Lenovo ThinkPad X1 Yoga convertible notebook – the way to use mobile messaging and social networking

Another factor that concerns the Windows 10 platform is that there is an increasing number of tablets and 2-in-1 computers being designed for that platform and running the common desktop variant of that operating system, the best example being the Microsoft Surface family. These computers, especially the ones with a screen size less than 11”, are being considered as a viable alternative to an iPad or Android tablet.

Similarly, the ultraportable laptops of the Macbook Air and the Ultrabook variety can show their appeal as a mobile communications endpoint especially if you are wanting to dabble with text messaging while you work on that document or want to engage in a videocall.

Users who use regular computers to create content

There is still a large number of users who use a desktop or laptop computer that runs a regular operating system rather than a mobile-platform tablet for most of their computing tasks. This happens both in the workplace and the home and appeals to those of us who spend a long time at the computer, whether to write and answer emails or create content.

It is because of such facilities as keyboards that are conducive to typing, especially touch-typing, and screens large enough for content creation. Similarly, some users even optimise a regular computer for longer working sessions like equipping it with a highly-ergonomic keyboard or one or more large screens to obtain an increased visual workspace.

Being able to manage a mobile-messaging platform on these computers could allow for the ability to start or continue a conversation hosted on these platforms using the larger screen area or improved keyboard. It can be conducive to multi-tasking especially if the goal is to copy data from a conversation in to a document or application; or share information from a document or Web page to a conversation.

Companies and their employees could see this of benefit when they want to establish or maintain a presence on a mobile-messaging platform. Similarly, a mobile-messaging app for a regular computer does have some appeal to PC gamers who want to chat with a small group of team-members while playing an online game.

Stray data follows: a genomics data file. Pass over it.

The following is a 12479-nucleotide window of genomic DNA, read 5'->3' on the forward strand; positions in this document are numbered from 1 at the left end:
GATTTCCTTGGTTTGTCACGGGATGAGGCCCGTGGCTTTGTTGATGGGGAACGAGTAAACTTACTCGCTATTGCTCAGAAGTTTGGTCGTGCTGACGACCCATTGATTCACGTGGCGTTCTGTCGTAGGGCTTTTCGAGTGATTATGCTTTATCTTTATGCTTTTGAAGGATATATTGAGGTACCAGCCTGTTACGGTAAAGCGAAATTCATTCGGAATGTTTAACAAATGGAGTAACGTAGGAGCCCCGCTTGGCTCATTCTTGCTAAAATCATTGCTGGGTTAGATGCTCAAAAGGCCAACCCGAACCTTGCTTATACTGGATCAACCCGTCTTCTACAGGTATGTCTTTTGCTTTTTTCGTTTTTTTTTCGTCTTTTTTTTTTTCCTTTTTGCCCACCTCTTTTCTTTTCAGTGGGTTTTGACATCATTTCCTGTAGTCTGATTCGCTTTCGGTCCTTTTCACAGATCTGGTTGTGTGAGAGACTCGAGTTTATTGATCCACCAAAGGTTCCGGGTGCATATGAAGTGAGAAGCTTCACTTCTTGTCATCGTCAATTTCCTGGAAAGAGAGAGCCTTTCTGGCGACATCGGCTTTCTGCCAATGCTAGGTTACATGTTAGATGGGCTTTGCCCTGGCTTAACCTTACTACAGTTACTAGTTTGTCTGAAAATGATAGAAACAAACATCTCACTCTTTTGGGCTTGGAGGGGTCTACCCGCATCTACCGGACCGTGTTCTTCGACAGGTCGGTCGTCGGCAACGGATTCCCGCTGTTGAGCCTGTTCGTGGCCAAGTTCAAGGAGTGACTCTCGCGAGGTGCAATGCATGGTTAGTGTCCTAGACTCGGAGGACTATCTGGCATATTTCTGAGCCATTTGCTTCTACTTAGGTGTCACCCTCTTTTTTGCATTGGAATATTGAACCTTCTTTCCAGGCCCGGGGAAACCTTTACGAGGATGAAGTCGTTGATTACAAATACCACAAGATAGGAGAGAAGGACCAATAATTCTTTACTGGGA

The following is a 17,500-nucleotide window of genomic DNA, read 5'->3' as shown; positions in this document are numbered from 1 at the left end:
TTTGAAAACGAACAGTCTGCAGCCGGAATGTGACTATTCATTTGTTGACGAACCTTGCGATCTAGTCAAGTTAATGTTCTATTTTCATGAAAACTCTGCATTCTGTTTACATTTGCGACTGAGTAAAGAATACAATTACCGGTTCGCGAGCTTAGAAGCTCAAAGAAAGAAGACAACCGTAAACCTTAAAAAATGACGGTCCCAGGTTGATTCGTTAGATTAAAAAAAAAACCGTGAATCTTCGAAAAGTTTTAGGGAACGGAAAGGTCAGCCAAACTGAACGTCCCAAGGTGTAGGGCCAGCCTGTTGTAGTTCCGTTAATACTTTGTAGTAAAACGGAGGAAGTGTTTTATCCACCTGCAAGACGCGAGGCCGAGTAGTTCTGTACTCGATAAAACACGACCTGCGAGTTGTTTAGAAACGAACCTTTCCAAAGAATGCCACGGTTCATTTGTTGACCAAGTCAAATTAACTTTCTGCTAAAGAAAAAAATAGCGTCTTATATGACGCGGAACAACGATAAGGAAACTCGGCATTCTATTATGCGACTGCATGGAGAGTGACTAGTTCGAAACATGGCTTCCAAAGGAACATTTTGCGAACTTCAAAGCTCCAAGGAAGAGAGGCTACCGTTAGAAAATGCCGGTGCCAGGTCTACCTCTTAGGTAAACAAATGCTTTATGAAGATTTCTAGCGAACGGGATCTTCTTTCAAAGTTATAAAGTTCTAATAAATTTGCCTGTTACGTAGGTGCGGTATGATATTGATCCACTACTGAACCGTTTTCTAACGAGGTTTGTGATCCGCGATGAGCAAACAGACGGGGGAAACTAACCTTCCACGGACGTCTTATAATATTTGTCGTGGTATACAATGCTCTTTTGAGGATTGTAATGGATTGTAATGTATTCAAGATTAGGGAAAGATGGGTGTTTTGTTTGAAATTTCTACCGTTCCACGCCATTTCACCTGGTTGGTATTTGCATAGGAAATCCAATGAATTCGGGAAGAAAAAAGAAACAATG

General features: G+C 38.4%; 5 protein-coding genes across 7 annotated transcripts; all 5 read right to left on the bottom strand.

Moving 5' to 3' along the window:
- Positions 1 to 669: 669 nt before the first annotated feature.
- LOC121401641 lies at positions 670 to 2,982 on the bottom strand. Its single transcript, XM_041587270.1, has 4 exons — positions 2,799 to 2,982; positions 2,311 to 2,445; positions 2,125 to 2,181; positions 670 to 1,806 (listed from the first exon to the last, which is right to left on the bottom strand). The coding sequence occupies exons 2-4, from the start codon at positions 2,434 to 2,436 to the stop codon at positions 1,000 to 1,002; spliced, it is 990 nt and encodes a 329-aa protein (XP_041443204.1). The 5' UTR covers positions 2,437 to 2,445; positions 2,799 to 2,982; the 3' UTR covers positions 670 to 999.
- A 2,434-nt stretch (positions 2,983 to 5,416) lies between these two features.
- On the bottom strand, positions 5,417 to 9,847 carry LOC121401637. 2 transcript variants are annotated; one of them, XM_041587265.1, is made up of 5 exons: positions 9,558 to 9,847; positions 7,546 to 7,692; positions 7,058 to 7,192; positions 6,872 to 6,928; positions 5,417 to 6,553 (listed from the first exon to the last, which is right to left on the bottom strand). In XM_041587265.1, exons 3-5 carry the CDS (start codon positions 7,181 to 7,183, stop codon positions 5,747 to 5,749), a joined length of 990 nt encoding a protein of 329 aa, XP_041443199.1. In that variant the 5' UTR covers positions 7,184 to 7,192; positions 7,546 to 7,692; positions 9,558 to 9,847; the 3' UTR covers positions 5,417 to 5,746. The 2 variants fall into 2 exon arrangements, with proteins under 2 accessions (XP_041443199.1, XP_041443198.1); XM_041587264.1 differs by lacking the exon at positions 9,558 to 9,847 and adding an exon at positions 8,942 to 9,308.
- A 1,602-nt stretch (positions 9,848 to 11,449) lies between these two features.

How is this being made feasible

Apple and Microsoft, who have had strong presence in regular-computer platforms and have presence in mobile-computing platforms, are making it easier to target software for both mobile and regular computing hardware classes. The best example is Microsoft offering the Universal Windows Platform that came with Windows 10. This allowed a software developer to target a program for both the desktop (regular-computer) and mobile versions of Windows 10 with reduced effort and there have been some efforts to make it easy to port iOS apps to the Windows 10 platform.

This could encourage the software developers behind these over-the-top mobile-messaging platforms to support the regular-computer users with very little effort, allowing them to concentrate on making the necessary software play tightly with the operating system.

Conclusion

Providing native support for a mobile-messaging platform on a regular computer can:

  • allow improved performance on a regular computer thanks to reduced software overheads
  • provide tight integration with the host computer’s operating system that leads to use of the operating system’s user-interface and file-management assets
  • take advantage of ultraportable computers that are, in some cases, a viable alternative to a tablet
  • tightly integrate with one’s use of a regular computer whether for work or pleasure

As these mobile-messaging platforms of the WhatsApp, Snapchat and Facebook Messenger ilk are being developed, it could be time to work on native clients that work with the regular computer.